Every other week, On Small Business reaches out to a panel of young entrepreneurs for answers to some of the most pressing social media questions facing small business owners. The following responses are provided by members of the Young Entrepreneurs Council (YEC), an invite-only nonprofit organization comprised of young entrepreneurs.
Q: Should every entrepreneur learn how to code? Which business owners will find those skills most useful?
Amanda Congdon, co-founder and director of operations of Vegan Mario’s in Oak View, Calif.:
Knowing how to code means that you’re better equipped to take charge of your destiny, because you can give a digital presence to any idea in your head. It’s a skill that lets you work with more freedom and independence. If you are an entrepreneur, code will get you to where you want to go faster, and in a way completely authentic to your vision.
Confession: I don’t know how to code! Honestly, it’s been a hindrance. So far, my solution has been to collaborate with a coder via Elance, but that’s an imperfect system; even a coder who is great at her job cannot exactly replicate what it is that’s in your head. And when you need to make arrangements with another person, you can’t take advantage of the momentum that comes at a moment of inspiration.
Artists, innovators and entrepreneurs are three groups who I think could most benefit from knowing how to code. Time to take a trip over to Codecademy. For the less creatively inclined, a website like Weebly might do if you just need a nice looking blog.
Anthony Saladino, co-founder and chief executive of Kitchen Cabinet Kings in Staten Island, N.Y.:
Coding is certainly a useful skill, especially for anyone who operates an online business. I first learned how to code at 12 years old in Visual Basic 3.0 Pro, and primarily built applications for AOL 2.5 and AOL 3.0. At the same time, I learned basic HTML which enabled me to create simple websites. I don’t actively code anymore, but my programming experience proved to be valuable -- the overall computing/software knowledge gained during that period eventually led to the creation of the custom e-commerce platform that my company runs on today.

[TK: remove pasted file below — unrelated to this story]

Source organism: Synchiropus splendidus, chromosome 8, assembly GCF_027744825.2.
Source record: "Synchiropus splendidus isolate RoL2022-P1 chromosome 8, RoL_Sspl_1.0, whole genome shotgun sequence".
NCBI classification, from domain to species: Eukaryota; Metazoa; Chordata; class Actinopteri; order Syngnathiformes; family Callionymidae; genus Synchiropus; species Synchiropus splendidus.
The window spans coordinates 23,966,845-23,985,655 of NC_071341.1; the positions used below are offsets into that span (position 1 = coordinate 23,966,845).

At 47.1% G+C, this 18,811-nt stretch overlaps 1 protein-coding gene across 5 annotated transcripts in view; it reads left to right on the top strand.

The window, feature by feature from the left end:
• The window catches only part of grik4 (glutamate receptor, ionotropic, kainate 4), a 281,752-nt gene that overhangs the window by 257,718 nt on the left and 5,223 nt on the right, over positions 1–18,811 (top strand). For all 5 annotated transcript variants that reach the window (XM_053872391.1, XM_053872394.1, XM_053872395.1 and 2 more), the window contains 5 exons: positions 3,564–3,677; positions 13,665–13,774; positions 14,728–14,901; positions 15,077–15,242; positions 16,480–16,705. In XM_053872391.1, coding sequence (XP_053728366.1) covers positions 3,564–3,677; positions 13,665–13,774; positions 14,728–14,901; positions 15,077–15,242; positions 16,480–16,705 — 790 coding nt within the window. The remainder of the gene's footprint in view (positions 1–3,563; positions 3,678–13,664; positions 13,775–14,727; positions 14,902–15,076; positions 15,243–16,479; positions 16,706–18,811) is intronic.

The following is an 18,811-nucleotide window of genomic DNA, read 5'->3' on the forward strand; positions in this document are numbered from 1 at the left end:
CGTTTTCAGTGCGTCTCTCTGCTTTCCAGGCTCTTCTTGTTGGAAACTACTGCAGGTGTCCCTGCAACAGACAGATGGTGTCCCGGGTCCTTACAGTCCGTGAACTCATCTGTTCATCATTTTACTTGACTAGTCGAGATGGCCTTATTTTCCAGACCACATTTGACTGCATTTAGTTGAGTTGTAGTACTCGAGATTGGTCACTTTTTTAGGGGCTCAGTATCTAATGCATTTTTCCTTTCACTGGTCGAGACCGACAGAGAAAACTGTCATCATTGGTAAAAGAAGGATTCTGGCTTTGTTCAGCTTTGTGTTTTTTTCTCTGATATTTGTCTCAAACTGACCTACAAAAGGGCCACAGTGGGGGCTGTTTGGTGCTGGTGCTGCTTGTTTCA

However, I don’t believe everyone should learn how to code. Though it is certainly advantageous to have coding as a skill set, obtaining that knowledge requires a lot of time and training. Look at the opportunity cost before deciding to take up the craft. If you are young or in school, coding is a great skill to learn and will open up many job opportunities for you in the future. If you are older and not specifically computer savvy, then your time would be better spent hiring a programmer or developing a partnership with a technical Co-Founder.
Nina Rodecker, founder and chief executive of Tasty Clouds Cotton Candy Company in Los Angeles, Calif.:
There is no need for everyone to learn how to code. You have to decide what you want to focus your time on, and some things are better left to the experts.
At this point, it’s much more important that everyone be familiar (and keep up to date) with technology as it relates to their business. Usually, for most business at this point in time, that would at least include email, instant messaging, and being comfortable with a range of software applications, both installed and web-based. Knowing how to code those applications is not necessarily a vital skill for any other profession, other than software developer.
Focus on your inclinations and know when to bring in help. Considering the time you’ll put into learning, you may not get the most value out of doing it yourself.
The Young Entrepreneur Council (YEC) is an invite-only nonprofit organization comprised of the world's most promising young entrepreneurs. The YEC recently published #FixYoungAmerica: How to Rebuild Our Economy and Put Young Americans Back to Work (for Good), a book of 30+ proven solutions to help end youth unemployment.
Do you have questions you would like to see answered by these young entrepreneurs? Share them with us in the comments below or via email and we’ll pass them along to the YEC for future series.